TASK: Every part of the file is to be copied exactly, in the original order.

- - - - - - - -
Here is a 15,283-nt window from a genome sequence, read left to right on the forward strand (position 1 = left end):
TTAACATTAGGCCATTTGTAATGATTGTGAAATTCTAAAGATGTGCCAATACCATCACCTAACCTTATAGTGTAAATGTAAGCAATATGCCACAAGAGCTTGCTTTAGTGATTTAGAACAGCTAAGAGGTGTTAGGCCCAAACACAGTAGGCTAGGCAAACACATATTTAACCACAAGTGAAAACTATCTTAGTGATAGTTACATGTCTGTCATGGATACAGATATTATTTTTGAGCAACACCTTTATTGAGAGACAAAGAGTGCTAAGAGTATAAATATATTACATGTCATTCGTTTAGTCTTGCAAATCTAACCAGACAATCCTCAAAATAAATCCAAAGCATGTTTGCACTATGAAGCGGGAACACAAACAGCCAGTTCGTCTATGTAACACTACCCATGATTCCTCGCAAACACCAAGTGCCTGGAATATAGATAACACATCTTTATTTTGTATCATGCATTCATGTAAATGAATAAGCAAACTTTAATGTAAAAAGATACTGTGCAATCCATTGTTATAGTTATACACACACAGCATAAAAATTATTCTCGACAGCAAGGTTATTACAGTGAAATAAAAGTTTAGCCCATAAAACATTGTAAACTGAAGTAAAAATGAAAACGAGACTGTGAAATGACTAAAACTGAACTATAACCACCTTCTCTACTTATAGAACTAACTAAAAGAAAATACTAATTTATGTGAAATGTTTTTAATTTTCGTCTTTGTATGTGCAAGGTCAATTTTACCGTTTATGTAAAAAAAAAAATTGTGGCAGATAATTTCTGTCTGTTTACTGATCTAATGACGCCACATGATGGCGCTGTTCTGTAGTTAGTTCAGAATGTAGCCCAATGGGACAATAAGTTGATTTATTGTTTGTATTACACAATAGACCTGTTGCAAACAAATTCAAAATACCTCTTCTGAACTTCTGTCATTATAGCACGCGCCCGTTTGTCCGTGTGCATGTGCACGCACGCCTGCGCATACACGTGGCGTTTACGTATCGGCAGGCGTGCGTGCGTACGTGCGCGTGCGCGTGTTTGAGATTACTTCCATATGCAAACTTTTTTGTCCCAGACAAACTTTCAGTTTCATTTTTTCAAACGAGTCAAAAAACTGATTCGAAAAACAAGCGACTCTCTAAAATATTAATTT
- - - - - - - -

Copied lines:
Here is a 15,283-nt window from a genome sequence, read left to right on the forward strand (position 1 = left end):
TTAACATTAGGCCATTTGTAATGATTGTGAAATTCTAAAGATGTGCCAATACCATCACCTAACCTTATAGTGTAAATGTAAGCAATATGCCACAAGAGCTTGCTTTAGTGATTTAGAACAGCTAAGAGGTGTTAGGCCCAAACACAGTAGGCTAGGCAAACACATATTTAACCACAAGTGAAAACTATCTTAGTGATAGTTACATGTCTGTCATGGATACAGATATTATTTTTGAGCAACACCTTTATTGAGAGACAAAGAGTGCTAAGAGTATAAATATATTACATGTCATTCGTTTAGTCTTGCAAATCTAACCAGACAATCCTCAAAATAAATCCAAAGCATGTTTGCACTATGAAGCGGGAACACAAACAGCCAGTTCGTCTATGTAACACTACCCATGATTCCTCGCAAACACCAAGTGCCTGGAATATAGATAACACATCTTTATTTTGTATCATGCATTCATGTAAATGAATAAGCAAACTTTAATGTAAAAAGATACTGTGCAATCCATTGTTATAGTTATACACACACAGCATAAAAATTATTCTCGACAGCAAGGTTATTACAGTGAAATAAAAGTTTAGCCCATAAAACATTGTAAACTGAAGTAAAAATGAAAACGAGACTGTGAAATGACTAAAACTGAACTATAACCACCTTCTCTACTTATAGAACTAACTAAAAGAAAATACTAATTTATGTGAAATGTTTTTAATTTTCGTCTTTGTATGTGCAAGGTCAATTTTACCGTTTATGTAAAAAAAAAAATTGTGGCAGATAATTTCTGTCTGTTTACTGATCTAATGACGCCACATGATGGCGCTGTTCTGTAGTTAGTTCAGAATGTAGCCCAATGGGACAATAAGTTGATTTATTGTTTGTATTACACAATAGACCTGTTGCAAACAAATTCAAAATACCTCTTCTGAACTTCTGTCATTATAGCACGCGCCCGTTTGTCCGTGTGCATGTGCACGCACGCCTGCGCATACACGTGGCGTTTACGTATCGGCAGGCGTGCGTGCGTACGTGCGCGTGCGCGTGTTTGAGATTACTTCCATATGCAAACTTTTTTGTCCCAGACAAACTTTCAGTTTCATTTTTTCAAACGAGTCAAAAAACTGATTCGAAAAACAAGCGACTCTCTAAAATATTAATTT